NEW YORK, Oct. 20 /PRNewswire/ --
What: "Health Plans and Providers: Implementing Strategic M&A Transactions in a Post-reform Environment"
Brian Flanigan, principal, Deloitte Consulting LLP
Phil Pfrang, partner, Deloitte & Touche LLP
Simon Gisby, principal, Deloitte Financial Advisory Services LLP
Kyle Woitel, partner, Deloitte Tax LLP
When: Available immediately
Passage of the Patient Protection and Affordable Care Act (PPACA or the Act) of 2010 presents a unique set of opportunities and challenges for the health care industry as a whole. Moreover, the new legislation also is likely to significantly increase the level of merger and acquisition (M&A) activity for health plan and health care providers in the United States including mergers, acquisitions, joint ventures, partnerships and affiliations.
As a result, health care organizations may need to strategically evaluate the risks and opportunities of potential transactions to complete a successful deal in today's complex, post-reform environment.
"Health Plans and Providers: Implementing Strategic M&A Transactions in a Post-reform Environment," a new paper from Deloitte, offers insights on how health care organizations can strategically evaluate the risks and opportunities of potential transactions in today's complex, post-reform environment. In the paper, Deloitte looks at the various types of companies, including:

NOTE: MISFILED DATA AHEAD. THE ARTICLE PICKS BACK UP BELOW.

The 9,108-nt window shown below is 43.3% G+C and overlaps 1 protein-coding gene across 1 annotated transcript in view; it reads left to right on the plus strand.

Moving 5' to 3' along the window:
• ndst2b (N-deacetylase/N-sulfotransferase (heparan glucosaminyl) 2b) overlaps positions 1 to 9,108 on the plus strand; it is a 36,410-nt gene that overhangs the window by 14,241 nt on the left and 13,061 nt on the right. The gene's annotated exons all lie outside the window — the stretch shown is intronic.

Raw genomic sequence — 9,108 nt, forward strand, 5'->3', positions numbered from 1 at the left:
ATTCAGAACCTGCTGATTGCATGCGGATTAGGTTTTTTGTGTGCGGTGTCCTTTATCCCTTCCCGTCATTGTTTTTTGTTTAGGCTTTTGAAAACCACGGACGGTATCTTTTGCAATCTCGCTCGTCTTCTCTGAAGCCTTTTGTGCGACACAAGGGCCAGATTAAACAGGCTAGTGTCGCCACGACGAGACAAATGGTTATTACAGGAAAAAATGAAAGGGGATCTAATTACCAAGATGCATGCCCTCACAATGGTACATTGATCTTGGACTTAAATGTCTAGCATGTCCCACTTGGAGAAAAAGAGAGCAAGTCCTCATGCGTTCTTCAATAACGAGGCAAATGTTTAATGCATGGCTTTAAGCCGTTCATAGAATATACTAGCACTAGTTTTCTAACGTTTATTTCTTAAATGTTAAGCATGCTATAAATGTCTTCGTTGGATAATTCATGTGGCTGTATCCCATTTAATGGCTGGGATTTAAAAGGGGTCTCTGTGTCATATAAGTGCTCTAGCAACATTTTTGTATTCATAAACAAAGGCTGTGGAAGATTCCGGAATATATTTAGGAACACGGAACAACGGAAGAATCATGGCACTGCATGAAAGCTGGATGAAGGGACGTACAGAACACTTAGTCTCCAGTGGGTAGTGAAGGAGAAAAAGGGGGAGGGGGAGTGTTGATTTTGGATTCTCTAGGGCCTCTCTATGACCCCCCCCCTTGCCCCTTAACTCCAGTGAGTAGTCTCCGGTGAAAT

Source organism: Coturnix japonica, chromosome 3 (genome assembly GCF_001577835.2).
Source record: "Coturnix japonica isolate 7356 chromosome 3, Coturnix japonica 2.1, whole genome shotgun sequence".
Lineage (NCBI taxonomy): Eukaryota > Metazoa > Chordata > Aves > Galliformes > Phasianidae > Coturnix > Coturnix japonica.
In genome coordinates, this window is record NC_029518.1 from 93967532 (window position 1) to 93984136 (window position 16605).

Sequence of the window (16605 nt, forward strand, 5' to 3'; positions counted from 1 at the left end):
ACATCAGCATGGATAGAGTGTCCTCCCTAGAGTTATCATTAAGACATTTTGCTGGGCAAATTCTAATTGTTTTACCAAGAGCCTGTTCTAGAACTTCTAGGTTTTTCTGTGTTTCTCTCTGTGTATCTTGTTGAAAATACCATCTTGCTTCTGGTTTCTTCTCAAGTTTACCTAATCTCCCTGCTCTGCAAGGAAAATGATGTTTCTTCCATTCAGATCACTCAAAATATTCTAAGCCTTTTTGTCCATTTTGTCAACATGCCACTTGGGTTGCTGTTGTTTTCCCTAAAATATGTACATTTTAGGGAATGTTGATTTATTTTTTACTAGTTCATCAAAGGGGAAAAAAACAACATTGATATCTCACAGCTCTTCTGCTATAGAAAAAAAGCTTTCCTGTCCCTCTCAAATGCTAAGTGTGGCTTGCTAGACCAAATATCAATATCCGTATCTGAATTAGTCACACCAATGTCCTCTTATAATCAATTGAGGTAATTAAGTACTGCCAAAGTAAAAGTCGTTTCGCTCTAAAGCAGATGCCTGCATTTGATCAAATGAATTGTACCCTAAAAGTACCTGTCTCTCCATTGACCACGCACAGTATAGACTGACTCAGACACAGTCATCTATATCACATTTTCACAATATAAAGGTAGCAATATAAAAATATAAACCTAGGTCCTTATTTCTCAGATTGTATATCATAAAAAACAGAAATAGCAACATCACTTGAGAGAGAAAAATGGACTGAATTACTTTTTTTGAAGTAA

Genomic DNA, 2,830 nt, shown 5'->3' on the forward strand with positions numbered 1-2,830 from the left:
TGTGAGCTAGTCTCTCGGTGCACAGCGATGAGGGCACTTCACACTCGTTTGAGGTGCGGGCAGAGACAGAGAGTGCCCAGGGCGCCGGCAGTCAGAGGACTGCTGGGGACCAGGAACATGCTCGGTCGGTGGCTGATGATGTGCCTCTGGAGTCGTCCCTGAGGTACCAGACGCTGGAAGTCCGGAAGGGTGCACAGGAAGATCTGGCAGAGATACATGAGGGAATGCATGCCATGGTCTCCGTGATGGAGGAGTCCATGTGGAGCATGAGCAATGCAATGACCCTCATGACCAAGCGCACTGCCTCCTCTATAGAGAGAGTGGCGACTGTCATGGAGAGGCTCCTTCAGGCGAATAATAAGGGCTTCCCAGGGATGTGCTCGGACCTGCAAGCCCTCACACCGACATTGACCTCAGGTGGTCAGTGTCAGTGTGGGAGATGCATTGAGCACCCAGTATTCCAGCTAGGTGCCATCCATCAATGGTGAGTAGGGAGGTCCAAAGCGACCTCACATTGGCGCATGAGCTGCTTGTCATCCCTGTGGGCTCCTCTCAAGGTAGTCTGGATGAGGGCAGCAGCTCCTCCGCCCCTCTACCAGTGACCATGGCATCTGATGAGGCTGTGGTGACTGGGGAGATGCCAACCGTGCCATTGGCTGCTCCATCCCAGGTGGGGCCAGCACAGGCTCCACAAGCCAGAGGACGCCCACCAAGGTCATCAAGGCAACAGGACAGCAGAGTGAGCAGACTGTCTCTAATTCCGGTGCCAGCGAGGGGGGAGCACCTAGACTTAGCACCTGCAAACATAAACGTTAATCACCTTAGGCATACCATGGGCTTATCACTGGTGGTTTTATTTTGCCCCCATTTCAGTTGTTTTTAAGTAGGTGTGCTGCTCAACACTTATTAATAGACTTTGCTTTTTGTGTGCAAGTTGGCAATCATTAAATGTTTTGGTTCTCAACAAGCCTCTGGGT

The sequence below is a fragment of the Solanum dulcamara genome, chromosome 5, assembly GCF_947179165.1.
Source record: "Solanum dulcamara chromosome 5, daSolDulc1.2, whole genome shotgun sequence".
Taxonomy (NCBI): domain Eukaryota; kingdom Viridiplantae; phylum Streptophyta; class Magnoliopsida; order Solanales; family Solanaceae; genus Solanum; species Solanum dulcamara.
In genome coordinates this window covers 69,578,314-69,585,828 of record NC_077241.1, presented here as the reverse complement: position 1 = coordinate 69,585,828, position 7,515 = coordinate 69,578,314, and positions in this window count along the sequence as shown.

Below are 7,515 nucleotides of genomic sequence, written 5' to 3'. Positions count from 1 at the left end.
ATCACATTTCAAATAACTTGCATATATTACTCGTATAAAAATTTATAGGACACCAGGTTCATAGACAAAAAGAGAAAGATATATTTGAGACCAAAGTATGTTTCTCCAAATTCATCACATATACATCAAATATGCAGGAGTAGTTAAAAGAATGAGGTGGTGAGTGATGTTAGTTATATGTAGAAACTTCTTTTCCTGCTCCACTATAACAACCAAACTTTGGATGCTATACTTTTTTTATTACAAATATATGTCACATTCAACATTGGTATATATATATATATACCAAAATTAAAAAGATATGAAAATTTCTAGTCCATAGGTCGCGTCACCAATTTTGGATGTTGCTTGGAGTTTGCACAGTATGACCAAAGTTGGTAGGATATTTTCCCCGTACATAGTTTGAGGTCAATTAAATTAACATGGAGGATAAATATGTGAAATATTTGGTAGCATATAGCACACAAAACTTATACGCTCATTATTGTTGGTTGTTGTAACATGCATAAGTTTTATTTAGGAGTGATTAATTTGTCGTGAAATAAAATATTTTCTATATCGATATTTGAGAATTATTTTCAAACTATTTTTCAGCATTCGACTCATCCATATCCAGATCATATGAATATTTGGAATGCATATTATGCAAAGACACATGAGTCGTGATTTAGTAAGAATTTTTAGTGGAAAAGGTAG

- Providers. Many physician practices currently are in play; either they are looking to sell or — if they are a larger IPA — looking to acquire. It is the same with hospitals – there is considerable M&A activity, particularly among those organizations that may face the prospect of deteriorating financial performance. Adding impetus to these changes is an influx of capital and activity from private equity buyers increasing their participation in the sector.
- Health Plans. As health plans, large and small, begin to develop the strategic responses necessary to effectively address health care challenges, many will look to M&A activity for either offensive or defensive purposes. Some smaller health plans with less scale may seek the safe haven of larger players with bigger balance sheets and more diversified business portfolios. Larger players, in turn, may seek to enter new lines of business to further diversify their revenue streams, and/or aggressively seek either distressed targets or other like-minded players with complementary assets, values and objectives.
To view a full version of the paper, please go to: www.deloitte.com/us/planandproviders.
Please contact John La Place at firstname.lastname@example.org, or +1 212-492-4267 to arrange an interview.
As used in this document, "Deloitte" means Deloitte LLP and its subsidiaries. Please see www.deloitte.com/us/about for a detailed description of the legal structure of Deloitte LLP and its subsidiaries.